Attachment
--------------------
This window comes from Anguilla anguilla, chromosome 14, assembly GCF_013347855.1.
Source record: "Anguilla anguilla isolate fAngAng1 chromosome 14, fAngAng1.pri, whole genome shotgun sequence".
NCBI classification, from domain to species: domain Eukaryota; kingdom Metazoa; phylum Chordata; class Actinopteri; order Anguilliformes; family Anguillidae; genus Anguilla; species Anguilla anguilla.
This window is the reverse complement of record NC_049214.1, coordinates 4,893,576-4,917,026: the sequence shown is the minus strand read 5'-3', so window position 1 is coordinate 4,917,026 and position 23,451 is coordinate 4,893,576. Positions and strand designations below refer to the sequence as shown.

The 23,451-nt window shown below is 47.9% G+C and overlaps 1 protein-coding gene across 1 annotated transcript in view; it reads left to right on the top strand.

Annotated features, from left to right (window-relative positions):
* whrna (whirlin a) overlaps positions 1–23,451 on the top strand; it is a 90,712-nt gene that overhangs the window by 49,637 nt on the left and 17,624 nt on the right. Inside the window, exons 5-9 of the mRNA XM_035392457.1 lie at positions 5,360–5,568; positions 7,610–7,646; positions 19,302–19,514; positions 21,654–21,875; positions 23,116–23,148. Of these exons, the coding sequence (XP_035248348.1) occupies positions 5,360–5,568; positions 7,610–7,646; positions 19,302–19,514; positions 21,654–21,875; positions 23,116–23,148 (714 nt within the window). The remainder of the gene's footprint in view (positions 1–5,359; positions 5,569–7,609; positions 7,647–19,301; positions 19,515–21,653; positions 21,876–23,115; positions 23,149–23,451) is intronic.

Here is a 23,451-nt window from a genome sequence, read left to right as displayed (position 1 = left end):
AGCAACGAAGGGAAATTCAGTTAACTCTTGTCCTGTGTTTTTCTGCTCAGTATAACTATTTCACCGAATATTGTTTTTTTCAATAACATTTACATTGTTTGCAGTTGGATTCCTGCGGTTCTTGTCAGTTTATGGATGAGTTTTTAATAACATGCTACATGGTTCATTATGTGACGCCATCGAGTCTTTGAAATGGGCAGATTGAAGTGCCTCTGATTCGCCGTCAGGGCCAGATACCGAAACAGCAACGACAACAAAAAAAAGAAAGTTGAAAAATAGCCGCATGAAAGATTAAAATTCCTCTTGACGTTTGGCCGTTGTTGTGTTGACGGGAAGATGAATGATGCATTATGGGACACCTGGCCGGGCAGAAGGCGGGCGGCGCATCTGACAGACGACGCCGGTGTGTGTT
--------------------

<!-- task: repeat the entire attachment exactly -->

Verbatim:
This window comes from Anguilla anguilla, chromosome 14, assembly GCF_013347855.1.
Source record: "Anguilla anguilla isolate fAngAng1 chromosome 14, fAngAng1.pri, whole genome shotgun sequence".
NCBI classification, from domain to species: domain Eukaryota; kingdom Metazoa; phylum Chordata; class Actinopteri; order Anguilliformes; family Anguillidae; genus Anguilla; species Anguilla anguilla.
This window is the reverse complement of record NC_049214.1, coordinates 4,893,576-4,917,026: the sequence shown is the minus strand read 5'-3', so window position 1 is coordinate 4,917,026 and position 23,451 is coordinate 4,893,576. Positions and strand designations below refer to the sequence as shown.

The 23,451-nt window shown below is 47.9% G+C and overlaps 1 protein-coding gene across 1 annotated transcript in view; it reads left to right on the top strand.

Annotated features, from left to right (window-relative positions):
* whrna (whirlin a) overlaps positions 1–23,451 on the top strand; it is a 90,712-nt gene that overhangs the window by 49,637 nt on the left and 17,624 nt on the right. Inside the window, exons 5-9 of the mRNA XM_035392457.1 lie at positions 5,360–5,568; positions 7,610–7,646; positions 19,302–19,514; positions 21,654–21,875; positions 23,116–23,148. Of these exons, the coding sequence (XP_035248348.1) occupies positions 5,360–5,568; positions 7,610–7,646; positions 19,302–19,514; positions 21,654–21,875; positions 23,116–23,148 (714 nt within the window). The remainder of the gene's footprint in view (positions 1–5,359; positions 5,569–7,609; positions 7,647–19,301; positions 19,515–21,653; positions 21,876–23,115; positions 23,149–23,451) is intronic.

Here is a 23,451-nt window from a genome sequence, read left to right as displayed (position 1 = left end):
AGCAACGAAGGGAAATTCAGTTAACTCTTGTCCTGTGTTTTTCTGCTCAGTATAACTATTTCACCGAATATTGTTTTTTTCAATAACATTTACATTGTTTGCAGTTGGATTCCTGCGGTTCTTGTCAGTTTATGGATGAGTTTTTAATAACATGCTACATGGTTCATTATGTGACGCCATCGAGTCTTTGAAATGGGCAGATTGAAGTGCCTCTGATTCGCCGTCAGGGCCAGATACCGAAACAGCAACGACAACAAAAAAAAGAAAGTTGAAAAATAGCCGCATGAAAGATTAAAATTCCTCTTGACGTTTGGCCGTTGTTGTGTTGACGGGAAGATGAATGATGCATTATGGGACACCTGGCCGGGCAGAAGGCGGGCGGCGCATCTGACAGACGACGCCGGTGTGTGTT